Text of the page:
Detroit's shortstop hit .450, going 9-for-20 in the series with six RBI and two resounding home runs in Game 4, paving the way for a series victory the next day. It was a terrifically Trammell-like performance—not flashy, just productive and valuable.
It can be easy to forget that Bucky Dent's 1978 season was more than just his memorable home run against the Boston Red Sox. In fact, the Yankees infielder may have bested that performance with his excellent showing in the '78 World Series. The Fall Classic saw a rematch of the 1977 Series in which the Yankees defeated the Dodgers.
The same fate would befall the Dodgers, but it was more by the crafty hitting of Dent than by the big home runs of Reggie Jackson. Dent hit .417 with ten hits, driving in seven runs to lead the Yankees to the championship.
This World Series was baseball at its finest. The 1979 Fall Classic saw the "We Are Family" Pittsburgh Pirates defeat the Baltimore Orioles, four games to three. It was a great series for many reasons, but the effort of 38-year-old Willie Stargell trumps everything.
Stargell hit .400 with 12 hits in the series, driving in seven runs and compiling a record 25 total bases. It was almost shocking for the man who called himself "Pops," but Stargell solidified his place in baseball lore with a great instance of leading by example.
While Randy Johnson's MVP performance in the 2001 World Series may be considered more impressive, it can be argued that Schilling was more dominant. The big righty struck out 26 in just 21 innings, allowing only four runs and going 1-0 in the seven-game series.
Schilling pitched seven strong innings in Game 1, seven more in a Game 4 loss, and a final seven in a gutsy Game 7 outing that would result in the Diamondbacks' winning the series. No one game was stellar, but Schilling was consistently overpowering, and was a major player in the series.
As is the case with Orel Hershiser in the 1988 World Series, Paul Molitor's MVP performance was overshadowed by one unforgettable moment. People will always remember Joe Carter's series-winning home run in Game 6, but few will remember the remarkable hitting of Molitor.
During the series, which the Blue Jays won 4-2 over the Phillies, Molitor hit .500 (12-24) with two home runs and eight RBI. It was a fantastic postseason accomplishment for the future Hall of Famer, one that deserves more recognition than it usually garners.
Here's one to stump your friends— who is the only player to win World Series MVP as a member of the losing team?
You guessed it! Bobby Richardson of the New York Yankees won MVP despite the Yanks losing the series 4-3 to the Pittsburgh Pirates. This series, of course, was made famous by Bill Mazeroski's series-winning home run in Game 7. But Richardson's performance was outstanding.
He hit .367, racking up 11 hits and an incredible 12 RBI, having a good month's worth of production in the seven-game series. Despite the loss, Richardson was honored for his play.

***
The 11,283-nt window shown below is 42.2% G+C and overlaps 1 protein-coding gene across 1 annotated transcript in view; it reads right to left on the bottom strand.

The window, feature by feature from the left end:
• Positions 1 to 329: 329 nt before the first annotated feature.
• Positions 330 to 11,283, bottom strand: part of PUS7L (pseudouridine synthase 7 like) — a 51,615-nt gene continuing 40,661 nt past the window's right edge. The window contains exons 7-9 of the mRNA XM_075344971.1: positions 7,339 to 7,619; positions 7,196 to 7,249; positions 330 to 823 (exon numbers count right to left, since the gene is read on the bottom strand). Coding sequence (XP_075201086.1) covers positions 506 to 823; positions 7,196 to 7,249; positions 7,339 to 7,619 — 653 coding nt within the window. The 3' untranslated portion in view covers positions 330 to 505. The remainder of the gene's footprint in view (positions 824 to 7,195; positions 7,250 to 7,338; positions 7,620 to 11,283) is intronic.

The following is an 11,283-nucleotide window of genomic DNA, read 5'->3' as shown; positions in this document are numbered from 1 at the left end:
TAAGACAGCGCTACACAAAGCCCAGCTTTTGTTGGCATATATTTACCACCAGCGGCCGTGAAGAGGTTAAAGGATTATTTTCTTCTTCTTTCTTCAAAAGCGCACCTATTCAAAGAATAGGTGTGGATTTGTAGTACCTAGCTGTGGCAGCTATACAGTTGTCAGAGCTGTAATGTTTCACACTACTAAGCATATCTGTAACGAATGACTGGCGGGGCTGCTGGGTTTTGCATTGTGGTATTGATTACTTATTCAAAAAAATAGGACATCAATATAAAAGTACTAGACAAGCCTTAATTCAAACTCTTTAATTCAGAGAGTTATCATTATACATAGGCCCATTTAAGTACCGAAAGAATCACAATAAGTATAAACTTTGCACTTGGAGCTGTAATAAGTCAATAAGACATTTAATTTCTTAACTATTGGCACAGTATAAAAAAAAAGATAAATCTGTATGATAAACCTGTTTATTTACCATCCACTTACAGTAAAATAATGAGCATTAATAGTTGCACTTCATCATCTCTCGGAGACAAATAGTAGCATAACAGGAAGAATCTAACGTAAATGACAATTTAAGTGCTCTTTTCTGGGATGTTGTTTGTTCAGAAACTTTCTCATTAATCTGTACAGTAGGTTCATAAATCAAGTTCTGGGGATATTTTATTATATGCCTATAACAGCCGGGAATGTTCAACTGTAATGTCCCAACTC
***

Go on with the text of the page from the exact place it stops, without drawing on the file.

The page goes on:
Larry Sherry was a busy man in October of 1959. The Dodgers' reliever played a huge part in all four wins for the new team in Los Angeles. He notched a save in Games 2 and 3, and got the win in Games 4 and 6. It was a great performance by the 24-year-old, and he earned the MVP because of it.
In all, Sherry pitched 12.2 innings and gave up just one run, going 2-0 with two saves. Not bad for a reliever.
Though this World Series wasn't very competitive, Johnny Bench played like every at bat would decide the outcome. The Reds would sweep the New York Yankees in four games in this one, continuing a dominant decade for the franchise. But Bench played out of his mind.
He hit .533, going 8-for-15 in the series with two home runs (both in Game 4), and six RBI. He was a pivotal part of the Big Red Machine, and that was never more evident than during the four-game demolition of the Yankees.
The reason behind this is pretty obvious— nine of Larsen's 10.2 innings in this series came on Monday, October 8. He pitched the only perfect game in postseason history, and the only no-hitter until Roy Halladay's last year. It was a pivotal win in Game 5 for the Yankees, who went on to win the series in seven games over the Dodgers.
It was by far Larsen's crowning achievement, and a well-deserved MVP award.
The year 1963 was a decent one for Sandy Koufax. Scratch that—it was unparalleled. The Dodgers lefty won the NL Cy Young, NL MVP, and put the icing on the cake by taking home the World Series MVP award. Koufax started Games 1 and 4 for the Dodgers, throwing complete games in both. He gave up three runs in 18 innings while striking out 23 batters.
Interestingly, Johnny Podres started Game 2 for the Dodgers. It was Koufax, though, that provided the heroics for the Dodgers this time around.
When you think of October heroes, Johnny Podres probably isn't the first name to come to mind. More likely, it's Reggie Jackson or Derek Jeter. But the performance of the Brooklyn starter in the 1955 World Series is something that will never be forgotten by baseball.